Republic of Iraq

History

Humans have settled in what is now Iraq for thousands of years. Modern-day Iraq, however, is a much more recent entity, formally declaring independence from Great Britain in 1932. Previously the country had been part of the Ottoman Empire, but with the collapse of the Ottomans in WWI the land was placed under British administration by the League of Nations. Iraq became a republic in 1958, and was rocked by a series of military coups until Saddam Hussein came to power in 1979.

Saddam Hussein 
The year after coming to power, Saddam ordered Iraqi forces to invade neighboring Iran. The war, known as the Iran-Iraq war, would go on for 8 years, with over 1 million soldiers and civilians killed by the end of hostilities. In August of 1990, Iraqi forces invaded Kuwait. In response, the United Nations Security Council passed Resolution 678, which authorized member-states to “use all necessary means to uphold and implement Resolution 660 (which was a demand to withdraw from Kuwait)”. Two months later, a US-led coalition streamed across the Saudi border and into Kuwait, rapidly expelling Iraqi forces from the country.

American aircraft above burning oil fields during the Gulf War 
Immediately following the war, uprising sparked all across northern and southern Iraq. The Kurds (in the north) and the Shia (in the south) were rising up to defy Saddam Hussein (a member of the minority Sunni sect) and his government. The uprising successfully captured many of Iraq’s largest cities, but was brutally put down by Iraqi forces, killing at least 100,000. Throughout the 1990s, Iraq was placed under extremely harsh sanctions by the United Nations in response to their continued nuclear, biological, and chemical weapons programs.

A rebel in Basra celebrates the disabling of an Iraqi government tank
In 2003, the United States invaded Iraq to depose Saddam Hussein for allegedly continuing Iraq’s nuclear program (he wasn’t). The resulting war sent Iraq into chaos, with hundreds of thousands being killed in the ensuing violence and a full-blown civil war cropping up. American troops remained in Iraq until 2011, finally leaving under orders from President Obama. The United States was obligated to withdraw troops under the Status of Forces agreement that had been signed under President Bush.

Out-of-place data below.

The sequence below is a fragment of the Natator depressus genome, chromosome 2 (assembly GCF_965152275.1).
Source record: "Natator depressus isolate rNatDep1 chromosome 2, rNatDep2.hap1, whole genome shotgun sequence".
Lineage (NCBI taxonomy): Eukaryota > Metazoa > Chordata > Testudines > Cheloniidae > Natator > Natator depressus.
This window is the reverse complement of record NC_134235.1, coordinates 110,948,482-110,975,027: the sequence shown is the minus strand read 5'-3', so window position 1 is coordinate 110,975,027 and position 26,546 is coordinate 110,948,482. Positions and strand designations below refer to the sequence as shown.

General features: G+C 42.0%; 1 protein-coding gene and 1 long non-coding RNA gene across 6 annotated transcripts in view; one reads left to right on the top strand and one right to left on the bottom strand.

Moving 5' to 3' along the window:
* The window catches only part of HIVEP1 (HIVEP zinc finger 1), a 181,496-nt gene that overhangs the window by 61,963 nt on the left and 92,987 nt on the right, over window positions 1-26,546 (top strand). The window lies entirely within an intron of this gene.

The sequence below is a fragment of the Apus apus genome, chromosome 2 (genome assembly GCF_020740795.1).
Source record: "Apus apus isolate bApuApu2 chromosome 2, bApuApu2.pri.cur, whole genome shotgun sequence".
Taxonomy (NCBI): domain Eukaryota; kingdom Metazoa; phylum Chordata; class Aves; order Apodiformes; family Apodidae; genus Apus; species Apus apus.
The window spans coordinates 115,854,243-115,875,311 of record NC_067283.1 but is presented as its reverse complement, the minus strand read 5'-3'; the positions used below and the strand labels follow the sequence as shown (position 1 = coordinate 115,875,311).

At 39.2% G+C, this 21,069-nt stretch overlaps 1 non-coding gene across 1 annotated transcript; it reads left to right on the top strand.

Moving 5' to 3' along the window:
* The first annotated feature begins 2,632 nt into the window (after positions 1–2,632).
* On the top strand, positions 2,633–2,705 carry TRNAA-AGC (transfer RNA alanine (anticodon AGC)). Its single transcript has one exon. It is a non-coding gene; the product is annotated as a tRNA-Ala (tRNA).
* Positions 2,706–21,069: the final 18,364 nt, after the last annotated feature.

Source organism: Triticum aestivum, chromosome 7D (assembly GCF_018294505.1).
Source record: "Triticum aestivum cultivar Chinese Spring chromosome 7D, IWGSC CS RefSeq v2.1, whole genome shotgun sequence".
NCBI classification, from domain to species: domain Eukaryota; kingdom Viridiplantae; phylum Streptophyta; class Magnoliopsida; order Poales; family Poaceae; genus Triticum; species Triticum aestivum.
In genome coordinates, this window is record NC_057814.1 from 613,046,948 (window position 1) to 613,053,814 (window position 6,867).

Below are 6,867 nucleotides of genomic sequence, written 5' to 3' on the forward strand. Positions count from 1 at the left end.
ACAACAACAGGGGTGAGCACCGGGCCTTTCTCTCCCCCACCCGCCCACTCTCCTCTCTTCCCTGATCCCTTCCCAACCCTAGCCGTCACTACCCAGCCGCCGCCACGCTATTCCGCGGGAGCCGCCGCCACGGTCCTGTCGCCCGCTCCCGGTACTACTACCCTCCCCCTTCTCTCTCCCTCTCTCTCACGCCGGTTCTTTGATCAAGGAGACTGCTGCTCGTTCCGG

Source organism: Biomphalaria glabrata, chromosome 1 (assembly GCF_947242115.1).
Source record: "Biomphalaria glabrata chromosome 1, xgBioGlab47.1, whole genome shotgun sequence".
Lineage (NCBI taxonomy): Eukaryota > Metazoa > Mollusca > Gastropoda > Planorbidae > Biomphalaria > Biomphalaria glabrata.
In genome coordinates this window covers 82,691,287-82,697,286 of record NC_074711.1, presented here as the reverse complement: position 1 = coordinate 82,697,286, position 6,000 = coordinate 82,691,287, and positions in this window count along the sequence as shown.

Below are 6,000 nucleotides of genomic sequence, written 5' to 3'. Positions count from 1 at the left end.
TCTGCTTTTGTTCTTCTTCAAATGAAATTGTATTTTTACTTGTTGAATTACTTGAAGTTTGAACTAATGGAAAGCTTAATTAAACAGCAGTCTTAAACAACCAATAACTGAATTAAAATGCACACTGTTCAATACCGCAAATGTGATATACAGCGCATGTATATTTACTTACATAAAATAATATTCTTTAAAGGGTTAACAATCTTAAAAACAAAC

Aftermath of the 2006 Al-Askari Mosque bombing, which ignited the Iraqi civil war 

Following the withdrawal of US forces, and in response to an uprising in neighboring Syria, a group called the Islamic State of Iraq (ISI, the then-new name for al Qaeda in Iraq) sent 7 experienced members to start a wing of ISI in that country. In 2013, ISI’s leader, Abu Bakr al-Baghdadi, declared a his control in both Iraq and Syria, a new group known as the Islamic State of Iraq and al-Sham, or ISIS/Daesh. The group separated from al Qaeda in 2014, with the announcement of said separation and the declaration of a transnational caliphate.

Abu Bakr al-Baghdadi 

Since then, the Iraqi military has been engaged in a life-or-death battle against the terror group, reclaiming the cities of Tikrit, Ramadi, Fallujah, and many others. Currently the Iraqi military, along with its Shia militia and Kurdish Peshmerga “allies”, is engaged in a fierce fight for the city of Mosul, a fight which claimed the lives of over 2,000 Iraqi security force members in November 2016 alone.